The process is undoubtedly complex. It is also, by necessity, often obscured behind commercial confidences and non-disclosure agreements. However, the ongoing behind the scenes work is beginning to bear fruit. While it is far too early to begin publicly naming sites, the directors can reveal that conversations have taken place and wheels are in motion. 
So what does all the often clandestine job of building our Liverpool home involve? What’s happening and what’s going to happen? We cannot be certain of the exact chronology or precise details, but we can outline the milestones that will mark our journey home.

The first step will be to identify a site that we can begin to progress towards occupying and developing. For almost two years the club’s board has been involved in a lengthy and laborious search for a suitable location within the city of Liverpool boundaries. This has involved meetings with stakeholders, landowners and potential partners. At one point this process appeared to have yielded a positive outcome, with outline plans being drawn for what would have been an iconic location.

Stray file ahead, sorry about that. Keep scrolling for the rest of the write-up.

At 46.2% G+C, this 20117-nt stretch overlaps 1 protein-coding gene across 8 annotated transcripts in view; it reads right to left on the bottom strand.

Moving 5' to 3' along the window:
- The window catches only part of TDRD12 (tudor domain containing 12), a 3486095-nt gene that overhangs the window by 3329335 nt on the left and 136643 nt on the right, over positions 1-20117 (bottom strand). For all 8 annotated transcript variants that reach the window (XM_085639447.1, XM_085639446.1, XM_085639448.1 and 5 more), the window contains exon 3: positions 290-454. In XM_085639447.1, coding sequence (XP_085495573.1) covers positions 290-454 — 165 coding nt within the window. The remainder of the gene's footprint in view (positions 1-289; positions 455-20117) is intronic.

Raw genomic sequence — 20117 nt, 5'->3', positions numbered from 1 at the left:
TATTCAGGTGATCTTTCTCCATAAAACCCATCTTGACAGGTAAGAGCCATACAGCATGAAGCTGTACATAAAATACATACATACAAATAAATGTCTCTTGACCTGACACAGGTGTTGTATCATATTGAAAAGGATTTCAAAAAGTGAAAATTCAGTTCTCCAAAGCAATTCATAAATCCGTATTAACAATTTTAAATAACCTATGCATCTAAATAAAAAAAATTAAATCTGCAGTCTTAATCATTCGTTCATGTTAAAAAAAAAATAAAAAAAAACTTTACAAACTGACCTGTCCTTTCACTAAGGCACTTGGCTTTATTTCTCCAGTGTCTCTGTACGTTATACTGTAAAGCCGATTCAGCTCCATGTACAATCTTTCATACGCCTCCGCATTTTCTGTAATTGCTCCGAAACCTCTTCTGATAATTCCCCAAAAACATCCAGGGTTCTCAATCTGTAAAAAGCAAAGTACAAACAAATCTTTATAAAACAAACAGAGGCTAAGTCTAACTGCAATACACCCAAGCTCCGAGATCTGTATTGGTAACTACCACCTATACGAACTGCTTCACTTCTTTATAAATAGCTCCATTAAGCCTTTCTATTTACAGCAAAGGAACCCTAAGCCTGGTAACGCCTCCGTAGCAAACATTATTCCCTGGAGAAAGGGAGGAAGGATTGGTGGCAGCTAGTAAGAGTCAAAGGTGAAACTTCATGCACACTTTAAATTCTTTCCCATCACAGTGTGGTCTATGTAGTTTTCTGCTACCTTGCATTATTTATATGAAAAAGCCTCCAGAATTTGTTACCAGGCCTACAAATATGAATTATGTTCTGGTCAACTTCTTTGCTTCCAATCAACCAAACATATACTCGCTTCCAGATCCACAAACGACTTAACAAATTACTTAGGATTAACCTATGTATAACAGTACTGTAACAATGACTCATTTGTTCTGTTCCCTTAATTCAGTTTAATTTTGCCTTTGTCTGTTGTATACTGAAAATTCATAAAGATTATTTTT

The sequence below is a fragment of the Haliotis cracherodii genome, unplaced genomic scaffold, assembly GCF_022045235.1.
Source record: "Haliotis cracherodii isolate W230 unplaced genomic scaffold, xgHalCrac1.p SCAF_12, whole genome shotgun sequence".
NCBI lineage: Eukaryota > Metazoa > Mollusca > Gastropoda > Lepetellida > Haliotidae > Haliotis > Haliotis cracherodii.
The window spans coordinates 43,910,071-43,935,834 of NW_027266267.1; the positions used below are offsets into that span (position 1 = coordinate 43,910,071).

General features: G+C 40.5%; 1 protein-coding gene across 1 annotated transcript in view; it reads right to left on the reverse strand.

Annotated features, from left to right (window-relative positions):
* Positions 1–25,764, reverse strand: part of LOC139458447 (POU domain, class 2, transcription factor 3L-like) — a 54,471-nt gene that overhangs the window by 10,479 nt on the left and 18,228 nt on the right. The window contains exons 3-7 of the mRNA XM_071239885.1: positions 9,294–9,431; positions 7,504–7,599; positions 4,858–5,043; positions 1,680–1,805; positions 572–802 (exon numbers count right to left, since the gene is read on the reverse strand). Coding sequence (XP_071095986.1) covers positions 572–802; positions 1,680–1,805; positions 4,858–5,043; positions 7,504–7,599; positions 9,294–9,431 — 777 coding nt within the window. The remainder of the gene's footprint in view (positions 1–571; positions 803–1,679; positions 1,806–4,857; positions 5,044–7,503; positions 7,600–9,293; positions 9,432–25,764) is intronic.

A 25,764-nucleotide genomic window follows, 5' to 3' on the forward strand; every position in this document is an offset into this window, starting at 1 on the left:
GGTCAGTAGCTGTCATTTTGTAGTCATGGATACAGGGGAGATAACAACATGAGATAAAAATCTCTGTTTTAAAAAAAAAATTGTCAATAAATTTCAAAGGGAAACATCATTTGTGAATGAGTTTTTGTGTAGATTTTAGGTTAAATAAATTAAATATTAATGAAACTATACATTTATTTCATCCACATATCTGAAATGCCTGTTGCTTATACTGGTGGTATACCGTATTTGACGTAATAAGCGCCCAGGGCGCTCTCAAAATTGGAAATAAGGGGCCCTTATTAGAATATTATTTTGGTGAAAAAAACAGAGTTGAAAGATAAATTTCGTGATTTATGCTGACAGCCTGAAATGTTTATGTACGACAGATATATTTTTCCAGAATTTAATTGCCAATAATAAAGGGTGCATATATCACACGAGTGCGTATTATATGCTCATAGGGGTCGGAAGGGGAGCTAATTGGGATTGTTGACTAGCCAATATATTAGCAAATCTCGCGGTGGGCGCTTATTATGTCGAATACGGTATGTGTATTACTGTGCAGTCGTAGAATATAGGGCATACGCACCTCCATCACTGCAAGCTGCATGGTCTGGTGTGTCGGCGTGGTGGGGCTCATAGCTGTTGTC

Numerous other sites have also been inquired about, appraised and ultimately fallen by the wayside. However, we now feel that a realistic shortlist has been drawn up, which may be added to, and appropriate partnerships established to enable us to envisage completing this initial step.

What then? Once a site has been identified, the club will seek to enter into a non-binding agreement with the vendor. The purpose of this will be to allow us to instruct our architects to enter into pre-planning investigations and for the club’s directors to put the financial package into place that will enable the acquisition and development of the chosen site.
These processes will run concurrently as we seek to the secure outline planning consent and agreements in principle from lenders and funders needed to make the plans become a step closer to reality.